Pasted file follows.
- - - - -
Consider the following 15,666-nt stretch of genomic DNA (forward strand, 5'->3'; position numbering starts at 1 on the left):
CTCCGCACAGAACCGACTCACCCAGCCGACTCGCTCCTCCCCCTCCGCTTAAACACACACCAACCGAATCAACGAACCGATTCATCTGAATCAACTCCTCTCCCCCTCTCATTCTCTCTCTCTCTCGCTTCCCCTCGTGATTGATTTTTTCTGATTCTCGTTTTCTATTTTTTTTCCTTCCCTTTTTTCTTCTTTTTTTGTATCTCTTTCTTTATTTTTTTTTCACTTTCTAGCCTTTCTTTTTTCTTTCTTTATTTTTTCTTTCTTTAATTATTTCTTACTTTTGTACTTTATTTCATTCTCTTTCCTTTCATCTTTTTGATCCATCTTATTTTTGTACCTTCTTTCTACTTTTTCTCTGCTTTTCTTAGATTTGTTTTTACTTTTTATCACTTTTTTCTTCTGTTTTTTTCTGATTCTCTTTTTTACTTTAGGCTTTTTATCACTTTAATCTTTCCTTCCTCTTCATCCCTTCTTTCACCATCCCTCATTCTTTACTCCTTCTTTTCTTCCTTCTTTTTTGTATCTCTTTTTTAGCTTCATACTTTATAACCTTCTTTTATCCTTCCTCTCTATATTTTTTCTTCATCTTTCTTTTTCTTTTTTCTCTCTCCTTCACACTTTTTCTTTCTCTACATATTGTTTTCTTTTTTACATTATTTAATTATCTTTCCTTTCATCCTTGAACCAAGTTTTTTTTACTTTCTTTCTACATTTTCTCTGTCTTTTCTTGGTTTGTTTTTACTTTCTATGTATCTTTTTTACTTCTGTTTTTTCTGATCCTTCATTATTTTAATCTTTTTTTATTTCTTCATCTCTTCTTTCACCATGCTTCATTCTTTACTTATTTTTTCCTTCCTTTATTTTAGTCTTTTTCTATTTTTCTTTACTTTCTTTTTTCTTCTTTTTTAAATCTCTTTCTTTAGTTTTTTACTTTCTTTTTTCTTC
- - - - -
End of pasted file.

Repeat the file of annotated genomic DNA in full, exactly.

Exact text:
Consider the following 15,666-nt stretch of genomic DNA (forward strand, 5'->3'; position numbering starts at 1 on the left):
CTCCGCACAGAACCGACTCACCCAGCCGACTCGCTCCTCCCCCTCCGCTTAAACACACACCAACCGAATCAACGAACCGATTCATCTGAATCAACTCCTCTCCCCCTCTCATTCTCTCTCTCTCTCGCTTCCCCTCGTGATTGATTTTTTCTGATTCTCGTTTTCTATTTTTTTTCCTTCCCTTTTTTCTTCTTTTTTTGTATCTCTTTCTTTATTTTTTTTTCACTTTCTAGCCTTTCTTTTTTCTTTCTTTATTTTTTCTTTCTTTAATTATTTCTTACTTTTGTACTTTATTTCATTCTCTTTCCTTTCATCTTTTTGATCCATCTTATTTTTGTACCTTCTTTCTACTTTTTCTCTGCTTTTCTTAGATTTGTTTTTACTTTTTATCACTTTTTTCTTCTGTTTTTTTCTGATTCTCTTTTTTACTTTAGGCTTTTTATCACTTTAATCTTTCCTTCCTCTTCATCCCTTCTTTCACCATCCCTCATTCTTTACTCCTTCTTTTCTTCCTTCTTTTTTGTATCTCTTTTTTAGCTTCATACTTTATAACCTTCTTTTATCCTTCCTCTCTATATTTTTTCTTCATCTTTCTTTTTCTTTTTTCTCTCTCCTTCACACTTTTTCTTTCTCTACATATTGTTTTCTTTTTTACATTATTTAATTATCTTTCCTTTCATCCTTGAACCAAGTTTTTTTTACTTTCTTTCTACATTTTCTCTGTCTTTTCTTGGTTTGTTTTTACTTTCTATGTATCTTTTTTACTTCTGTTTTTTCTGATCCTTCATTATTTTAATCTTTTTTTATTTCTTCATCTCTTCTTTCACCATGCTTCATTCTTTACTTATTTTTTCCTTCCTTTATTTTAGTCTTTTTCTATTTTTCTTTACTTTCTTTTTTCTTCTTTTTTAAATCTCTTTCTTTAGTTTTTTACTTTCTTTTTTCTTC